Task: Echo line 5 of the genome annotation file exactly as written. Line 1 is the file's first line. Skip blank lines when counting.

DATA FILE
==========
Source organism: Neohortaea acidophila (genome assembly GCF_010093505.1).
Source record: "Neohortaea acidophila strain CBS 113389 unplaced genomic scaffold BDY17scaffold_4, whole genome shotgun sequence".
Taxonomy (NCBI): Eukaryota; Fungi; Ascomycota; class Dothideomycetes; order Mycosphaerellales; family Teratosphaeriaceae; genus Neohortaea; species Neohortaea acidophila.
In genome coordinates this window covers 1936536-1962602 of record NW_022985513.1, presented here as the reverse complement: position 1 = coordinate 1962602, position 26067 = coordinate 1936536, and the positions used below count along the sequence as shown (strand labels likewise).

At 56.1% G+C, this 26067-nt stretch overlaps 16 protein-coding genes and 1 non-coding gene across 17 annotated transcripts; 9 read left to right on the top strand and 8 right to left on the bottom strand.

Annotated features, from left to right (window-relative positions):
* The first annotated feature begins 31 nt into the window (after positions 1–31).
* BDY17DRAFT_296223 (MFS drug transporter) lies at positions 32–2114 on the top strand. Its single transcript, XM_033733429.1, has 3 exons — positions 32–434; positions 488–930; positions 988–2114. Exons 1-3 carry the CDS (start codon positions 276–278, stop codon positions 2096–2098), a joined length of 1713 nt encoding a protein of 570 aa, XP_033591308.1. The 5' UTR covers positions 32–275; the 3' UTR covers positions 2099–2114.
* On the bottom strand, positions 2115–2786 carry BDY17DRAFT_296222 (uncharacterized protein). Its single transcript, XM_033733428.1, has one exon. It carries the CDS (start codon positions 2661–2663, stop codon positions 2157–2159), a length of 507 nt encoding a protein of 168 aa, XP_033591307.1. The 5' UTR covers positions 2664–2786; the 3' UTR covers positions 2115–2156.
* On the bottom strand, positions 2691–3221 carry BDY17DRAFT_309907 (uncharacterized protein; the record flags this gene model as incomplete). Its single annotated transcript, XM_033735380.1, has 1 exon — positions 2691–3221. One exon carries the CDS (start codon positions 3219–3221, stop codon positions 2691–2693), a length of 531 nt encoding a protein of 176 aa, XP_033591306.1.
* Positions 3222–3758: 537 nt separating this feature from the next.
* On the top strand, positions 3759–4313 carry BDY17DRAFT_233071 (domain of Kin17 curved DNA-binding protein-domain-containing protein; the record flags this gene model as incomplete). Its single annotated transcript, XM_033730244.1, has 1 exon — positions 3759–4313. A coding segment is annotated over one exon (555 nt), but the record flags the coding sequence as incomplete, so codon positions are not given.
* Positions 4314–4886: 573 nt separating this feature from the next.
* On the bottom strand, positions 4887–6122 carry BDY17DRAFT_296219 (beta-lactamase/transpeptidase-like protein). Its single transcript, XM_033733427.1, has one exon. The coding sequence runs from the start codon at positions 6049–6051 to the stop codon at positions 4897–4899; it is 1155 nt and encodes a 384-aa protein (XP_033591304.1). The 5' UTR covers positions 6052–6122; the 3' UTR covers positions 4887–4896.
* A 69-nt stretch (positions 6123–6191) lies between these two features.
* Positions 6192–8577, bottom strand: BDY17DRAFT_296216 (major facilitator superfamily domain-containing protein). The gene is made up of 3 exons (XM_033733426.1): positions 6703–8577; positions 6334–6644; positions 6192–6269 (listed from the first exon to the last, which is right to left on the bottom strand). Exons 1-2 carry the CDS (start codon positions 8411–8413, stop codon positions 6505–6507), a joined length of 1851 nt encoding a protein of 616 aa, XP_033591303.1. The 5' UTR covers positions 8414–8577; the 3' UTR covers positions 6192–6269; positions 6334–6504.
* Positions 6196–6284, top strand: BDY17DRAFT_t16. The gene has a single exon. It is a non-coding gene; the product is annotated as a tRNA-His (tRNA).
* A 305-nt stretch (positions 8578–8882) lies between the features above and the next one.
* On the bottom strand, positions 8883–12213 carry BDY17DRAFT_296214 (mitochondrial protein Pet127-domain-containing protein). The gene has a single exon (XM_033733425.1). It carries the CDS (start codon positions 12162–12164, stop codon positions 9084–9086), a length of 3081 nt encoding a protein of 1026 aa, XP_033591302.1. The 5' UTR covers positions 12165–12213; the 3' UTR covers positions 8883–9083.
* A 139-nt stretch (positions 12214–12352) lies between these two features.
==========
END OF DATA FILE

At 56.1% G+C, this 26067-nt stretch overlaps 16 protein-coding genes and 1 non-coding gene across 17 annotated transcripts; 9 read left to right on the top strand and 8 right to left on the bottom strand.